OK, so it’s fixed now. There may be another way to deal with it, but what I did was install ipython notebook into the macqiime python folder, using get-pip.py to install pip, and then pip install ipython[notebook], and then comment out the line in my .bash_profile that points to the anaconda version of ipython.
Marisano James actually did all of the work for me, I asked him to summarize:
“When anaconda was installed, it added a path to its own ipython in the .bash_profile. Then, no matter what python was running, it would wind up using the anaconda version of ipython, which didn’t have the same settings as the system Python. I wound up renaming the anaconda folder (so it could no longer be found), and then commenting out the added line in ~/.bash_profile. Just commenting out the line in the ~/.bash_profile is sufficient, but I didn’t know anaconda’s ipython was being called until I effectively removed its folder. If you run into this problem, be sure to open a new terminal after commenting out the offending anaconda ipython line so it will be able to use the updated PATH.”
and so it begins… running the ZEN data through my IPython notebook
1. Downloaded the notebook from here:
2. immediate failure:
!validate_mapping_file.py -m $mapping_file
Traceback (most recent call last): File "/macqiime/QIIME/bin/validate_mapping_file.py", line 14, in <module> from qiime.util import parse_command_line_parameters, get_options_lookup,\ File "/macqiime/lib/python2.7/site-packages/qiime/util.py", line 26, in <module> import gzip File "/Users/Jenna/anaconda/lib/python2.7/gzip.py", line 10, in <module> import io File "/Users/Jenna/anaconda/lib/python2.7/io.py", line 51, in <module> import _io ImportError: dlopen(/Users/Jenna/anaconda/lib/python2.7/lib-dynload/_io.so, 2): Symbol not found: __PyInt_AsInt Referenced from: /Users/Jenna/anaconda/lib/python2.7/lib-dynload/_io.so Expected in: dynamic lookup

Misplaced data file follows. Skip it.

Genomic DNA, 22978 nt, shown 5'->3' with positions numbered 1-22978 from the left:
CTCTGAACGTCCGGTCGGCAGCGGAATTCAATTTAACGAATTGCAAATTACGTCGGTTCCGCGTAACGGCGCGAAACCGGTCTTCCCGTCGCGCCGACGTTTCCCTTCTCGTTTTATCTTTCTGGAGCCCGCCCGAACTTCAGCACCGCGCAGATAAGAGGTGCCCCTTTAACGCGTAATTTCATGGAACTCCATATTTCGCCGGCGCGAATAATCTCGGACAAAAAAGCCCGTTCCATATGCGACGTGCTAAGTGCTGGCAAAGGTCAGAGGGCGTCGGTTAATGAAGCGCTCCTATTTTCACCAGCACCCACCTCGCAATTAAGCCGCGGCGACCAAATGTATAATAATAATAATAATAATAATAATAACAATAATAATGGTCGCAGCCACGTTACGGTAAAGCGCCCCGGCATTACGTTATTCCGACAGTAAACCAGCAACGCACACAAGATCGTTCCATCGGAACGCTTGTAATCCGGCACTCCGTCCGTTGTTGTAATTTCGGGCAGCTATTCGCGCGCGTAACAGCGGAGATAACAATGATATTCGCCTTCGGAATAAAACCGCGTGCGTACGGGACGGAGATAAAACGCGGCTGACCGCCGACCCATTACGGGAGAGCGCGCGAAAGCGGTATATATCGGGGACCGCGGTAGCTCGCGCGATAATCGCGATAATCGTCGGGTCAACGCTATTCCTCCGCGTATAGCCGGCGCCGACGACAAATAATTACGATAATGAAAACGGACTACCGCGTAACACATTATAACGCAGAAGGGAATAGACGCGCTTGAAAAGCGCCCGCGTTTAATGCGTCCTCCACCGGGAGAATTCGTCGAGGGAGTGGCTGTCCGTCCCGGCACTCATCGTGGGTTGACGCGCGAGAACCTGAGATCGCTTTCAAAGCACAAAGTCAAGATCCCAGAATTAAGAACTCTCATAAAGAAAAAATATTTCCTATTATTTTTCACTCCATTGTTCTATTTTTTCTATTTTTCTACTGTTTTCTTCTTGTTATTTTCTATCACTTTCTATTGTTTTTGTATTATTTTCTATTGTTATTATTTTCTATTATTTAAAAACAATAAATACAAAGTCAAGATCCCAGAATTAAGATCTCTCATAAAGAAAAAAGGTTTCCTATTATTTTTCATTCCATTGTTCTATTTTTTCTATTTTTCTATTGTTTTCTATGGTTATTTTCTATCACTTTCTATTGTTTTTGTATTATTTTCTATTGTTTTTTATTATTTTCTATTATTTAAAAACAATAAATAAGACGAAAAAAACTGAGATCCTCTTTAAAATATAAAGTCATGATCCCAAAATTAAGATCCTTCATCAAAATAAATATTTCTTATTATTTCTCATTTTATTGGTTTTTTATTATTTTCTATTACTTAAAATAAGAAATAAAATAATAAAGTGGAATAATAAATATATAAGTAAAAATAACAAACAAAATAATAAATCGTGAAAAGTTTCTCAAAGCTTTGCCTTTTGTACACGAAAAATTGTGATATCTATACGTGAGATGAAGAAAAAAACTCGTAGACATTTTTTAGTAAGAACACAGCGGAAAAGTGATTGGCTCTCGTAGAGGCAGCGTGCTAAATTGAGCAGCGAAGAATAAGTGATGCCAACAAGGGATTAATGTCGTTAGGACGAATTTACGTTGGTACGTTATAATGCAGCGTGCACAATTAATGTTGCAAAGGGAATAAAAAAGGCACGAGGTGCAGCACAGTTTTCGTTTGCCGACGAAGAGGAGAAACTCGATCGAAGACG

2. because my computer is so shiny and new, I don’t have any microsoft applications installed (yet?). I’m using “Numbers,” which I’ve never used before and does not have tab-delimited format as an export option. I’m hoping that the problem was that I was trying to use a .csv file for my mapping file. So, I converted it:
perl -pi -e ‘s/\,/\t/g’ ZEN.csv
and tried again. Nope!
3. tried googling this:
ImportError: dlopen Symbol not found
cannot understand what I see there, but it does convince me that it’s probably an anaconda problem
tried googling this:
Expected in: dynamic lookup anaconda
I felt pretty hopeful when the first hit was this:
issues with starting ipython notebook – Google Groups
but, that was an unresolved issue. I did notice that the issue might actually be with lib-dynload, whatever the hell that is.
So, googled this:
and ended up here: